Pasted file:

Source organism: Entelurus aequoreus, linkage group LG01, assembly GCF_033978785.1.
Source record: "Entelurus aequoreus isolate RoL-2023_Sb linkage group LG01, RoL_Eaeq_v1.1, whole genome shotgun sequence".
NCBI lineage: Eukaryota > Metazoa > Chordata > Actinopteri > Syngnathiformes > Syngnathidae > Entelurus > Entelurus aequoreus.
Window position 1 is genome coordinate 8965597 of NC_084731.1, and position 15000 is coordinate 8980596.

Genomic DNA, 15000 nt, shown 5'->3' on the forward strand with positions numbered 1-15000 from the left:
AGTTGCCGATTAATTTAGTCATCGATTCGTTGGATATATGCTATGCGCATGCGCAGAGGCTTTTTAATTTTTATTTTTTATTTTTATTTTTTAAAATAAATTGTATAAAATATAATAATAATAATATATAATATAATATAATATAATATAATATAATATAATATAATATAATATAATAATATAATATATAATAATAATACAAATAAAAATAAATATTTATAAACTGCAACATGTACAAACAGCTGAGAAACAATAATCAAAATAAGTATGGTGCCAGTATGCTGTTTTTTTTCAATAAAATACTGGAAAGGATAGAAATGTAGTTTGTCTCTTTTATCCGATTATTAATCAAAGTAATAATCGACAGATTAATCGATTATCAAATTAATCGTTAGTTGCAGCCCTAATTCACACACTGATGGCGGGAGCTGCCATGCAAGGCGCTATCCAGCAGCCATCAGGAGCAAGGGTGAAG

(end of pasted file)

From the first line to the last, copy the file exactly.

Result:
Source organism: Entelurus aequoreus, linkage group LG01, assembly GCF_033978785.1.
Source record: "Entelurus aequoreus isolate RoL-2023_Sb linkage group LG01, RoL_Eaeq_v1.1, whole genome shotgun sequence".
NCBI lineage: Eukaryota > Metazoa > Chordata > Actinopteri > Syngnathiformes > Syngnathidae > Entelurus > Entelurus aequoreus.
Window position 1 is genome coordinate 8965597 of NC_084731.1, and position 15000 is coordinate 8980596.

Genomic DNA, 15000 nt, shown 5'->3' on the forward strand with positions numbered 1-15000 from the left:
AGTTGCCGATTAATTTAGTCATCGATTCGTTGGATATATGCTATGCGCATGCGCAGAGGCTTTTTAATTTTTATTTTTTATTTTTATTTTTTAAAATAAATTGTATAAAATATAATAATAATAATATATAATATAATATAATATAATATAATATAATATAATATAATATAATATAATAATATAATATATAATAATAATACAAATAAAAATAAATATTTATAAACTGCAACATGTACAAACAGCTGAGAAACAATAATCAAAATAAGTATGGTGCCAGTATGCTGTTTTTTTTCAATAAAATACTGGAAAGGATAGAAATGTAGTTTGTCTCTTTTATCCGATTATTAATCAAAGTAATAATCGACAGATTAATCGATTATCAAATTAATCGTTAGTTGCAGCCCTAATTCACACACTGATGGCGGGAGCTGCCATGCAAGGCGCTATCCAGCAGCCATCAGGAGCAAGGGTGAAG